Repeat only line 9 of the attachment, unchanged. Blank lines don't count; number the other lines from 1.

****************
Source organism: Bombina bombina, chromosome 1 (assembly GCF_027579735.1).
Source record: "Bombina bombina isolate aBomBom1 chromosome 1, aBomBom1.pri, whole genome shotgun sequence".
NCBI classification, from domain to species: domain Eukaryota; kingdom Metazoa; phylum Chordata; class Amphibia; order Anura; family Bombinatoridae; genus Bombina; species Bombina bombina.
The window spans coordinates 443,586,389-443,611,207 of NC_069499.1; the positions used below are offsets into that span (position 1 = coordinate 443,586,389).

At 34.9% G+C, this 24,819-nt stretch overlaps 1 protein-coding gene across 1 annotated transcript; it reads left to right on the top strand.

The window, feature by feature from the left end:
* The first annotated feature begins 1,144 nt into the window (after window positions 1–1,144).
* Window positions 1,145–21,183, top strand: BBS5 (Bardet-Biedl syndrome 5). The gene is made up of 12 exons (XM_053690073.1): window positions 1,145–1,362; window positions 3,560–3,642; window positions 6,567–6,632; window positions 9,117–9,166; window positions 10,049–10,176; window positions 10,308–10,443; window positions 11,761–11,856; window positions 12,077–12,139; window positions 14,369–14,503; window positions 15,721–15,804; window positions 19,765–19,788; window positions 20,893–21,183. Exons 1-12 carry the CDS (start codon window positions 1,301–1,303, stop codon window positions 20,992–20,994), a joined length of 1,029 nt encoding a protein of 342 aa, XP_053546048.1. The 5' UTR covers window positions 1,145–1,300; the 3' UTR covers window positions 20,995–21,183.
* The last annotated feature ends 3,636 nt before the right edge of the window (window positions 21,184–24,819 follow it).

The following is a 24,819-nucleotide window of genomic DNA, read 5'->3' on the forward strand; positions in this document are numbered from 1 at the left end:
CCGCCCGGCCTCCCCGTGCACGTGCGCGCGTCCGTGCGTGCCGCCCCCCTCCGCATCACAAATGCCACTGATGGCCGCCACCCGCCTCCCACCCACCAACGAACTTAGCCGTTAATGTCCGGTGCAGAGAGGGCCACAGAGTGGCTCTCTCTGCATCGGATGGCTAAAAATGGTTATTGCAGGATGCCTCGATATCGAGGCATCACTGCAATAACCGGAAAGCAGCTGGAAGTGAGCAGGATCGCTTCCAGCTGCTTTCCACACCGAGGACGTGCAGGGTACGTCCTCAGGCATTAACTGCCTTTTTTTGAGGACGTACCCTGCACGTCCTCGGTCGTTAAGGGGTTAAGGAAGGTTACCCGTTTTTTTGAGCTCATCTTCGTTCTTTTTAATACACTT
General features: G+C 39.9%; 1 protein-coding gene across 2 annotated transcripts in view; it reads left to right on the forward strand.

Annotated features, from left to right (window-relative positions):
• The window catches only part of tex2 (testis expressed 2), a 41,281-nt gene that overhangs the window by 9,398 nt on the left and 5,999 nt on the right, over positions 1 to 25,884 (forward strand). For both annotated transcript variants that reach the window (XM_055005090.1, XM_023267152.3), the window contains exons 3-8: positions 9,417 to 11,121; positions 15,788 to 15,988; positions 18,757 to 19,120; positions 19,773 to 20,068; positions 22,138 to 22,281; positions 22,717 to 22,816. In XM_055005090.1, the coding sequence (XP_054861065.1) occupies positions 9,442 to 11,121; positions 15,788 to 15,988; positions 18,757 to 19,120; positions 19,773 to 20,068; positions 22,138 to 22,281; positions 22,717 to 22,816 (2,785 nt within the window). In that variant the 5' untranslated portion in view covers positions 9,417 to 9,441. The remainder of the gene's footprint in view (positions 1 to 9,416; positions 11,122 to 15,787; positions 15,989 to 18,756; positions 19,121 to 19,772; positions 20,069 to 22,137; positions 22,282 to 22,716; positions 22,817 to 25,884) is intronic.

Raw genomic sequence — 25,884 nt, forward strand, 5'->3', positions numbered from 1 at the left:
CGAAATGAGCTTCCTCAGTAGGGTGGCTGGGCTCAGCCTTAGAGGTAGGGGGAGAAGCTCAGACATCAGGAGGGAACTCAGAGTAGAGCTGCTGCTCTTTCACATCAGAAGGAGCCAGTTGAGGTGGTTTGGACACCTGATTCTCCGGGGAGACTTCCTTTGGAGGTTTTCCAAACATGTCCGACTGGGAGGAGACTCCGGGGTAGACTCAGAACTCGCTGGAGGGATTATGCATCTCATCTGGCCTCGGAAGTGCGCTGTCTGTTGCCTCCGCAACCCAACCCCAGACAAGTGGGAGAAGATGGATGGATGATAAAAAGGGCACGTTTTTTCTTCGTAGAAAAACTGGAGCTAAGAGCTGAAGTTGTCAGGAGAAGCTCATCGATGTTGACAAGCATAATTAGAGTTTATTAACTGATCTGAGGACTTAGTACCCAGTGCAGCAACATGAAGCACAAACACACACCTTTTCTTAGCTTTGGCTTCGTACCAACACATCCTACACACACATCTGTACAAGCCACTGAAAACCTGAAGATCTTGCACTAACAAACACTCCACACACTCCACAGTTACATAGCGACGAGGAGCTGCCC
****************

* The last annotated feature ends 3,636 nt before the right edge of the window (window positions 21,184–24,819 follow it).